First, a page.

When you move from one apartment to another, you are forced to face all your belongings – from the piano to the smallest pieces of chewing gum. You have to decide what to take to the new location, and what to do with the rest. This “gap in accommodation” is the starting point in Veera Kinnunen’s presentation where she explores how we deal with things and memories.
This is a revised version of an “inspirational lecture” presented at the Living Archives seminar Levande Minnen, 23 September, 2014. It is based on an article being prepared for publication in Things to Remember: Materializing Memories in Art and Popular Culture conference. Veera Kinnunen is a doctoral candidate at the University of Lapland, Finland.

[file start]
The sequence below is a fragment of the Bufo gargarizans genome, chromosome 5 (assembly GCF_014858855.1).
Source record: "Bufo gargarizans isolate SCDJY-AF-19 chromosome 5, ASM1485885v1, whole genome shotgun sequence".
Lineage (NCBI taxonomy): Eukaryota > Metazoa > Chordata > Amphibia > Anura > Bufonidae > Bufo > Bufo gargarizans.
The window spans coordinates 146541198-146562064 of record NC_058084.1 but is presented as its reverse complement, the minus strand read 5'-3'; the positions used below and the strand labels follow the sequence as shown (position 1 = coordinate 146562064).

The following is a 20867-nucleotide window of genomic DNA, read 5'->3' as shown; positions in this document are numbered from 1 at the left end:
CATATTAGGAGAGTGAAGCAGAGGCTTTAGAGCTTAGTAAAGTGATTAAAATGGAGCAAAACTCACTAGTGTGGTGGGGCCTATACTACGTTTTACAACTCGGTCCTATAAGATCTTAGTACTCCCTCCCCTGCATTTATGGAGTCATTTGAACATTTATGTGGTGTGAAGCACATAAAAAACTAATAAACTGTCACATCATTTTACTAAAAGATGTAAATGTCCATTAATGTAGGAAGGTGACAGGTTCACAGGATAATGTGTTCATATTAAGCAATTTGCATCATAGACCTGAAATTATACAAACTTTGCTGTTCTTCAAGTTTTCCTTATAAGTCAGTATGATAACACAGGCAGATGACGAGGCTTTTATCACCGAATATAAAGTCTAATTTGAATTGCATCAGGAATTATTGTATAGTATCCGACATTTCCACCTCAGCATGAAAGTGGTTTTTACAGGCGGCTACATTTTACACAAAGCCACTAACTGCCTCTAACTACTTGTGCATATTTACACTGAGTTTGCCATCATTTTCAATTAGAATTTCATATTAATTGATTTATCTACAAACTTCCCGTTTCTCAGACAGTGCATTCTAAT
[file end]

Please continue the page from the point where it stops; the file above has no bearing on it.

Managing Things, Managing Memories
Text: Veera Kinnunen.
The absolutely shittiest thing about moving is packing up the old stuff and throwing out your spare junk. If you don’t have the guts to throw out your lecture notes from 2003 or old article copies, or if you have been storing something bigger under your roof, you are definitely in trouble. (Female, SKS)
My presentation today is based on my ongoing doctoral research which goes by the working title “Moving with things” in which I study living with things from the perspective of materially oriented sociology.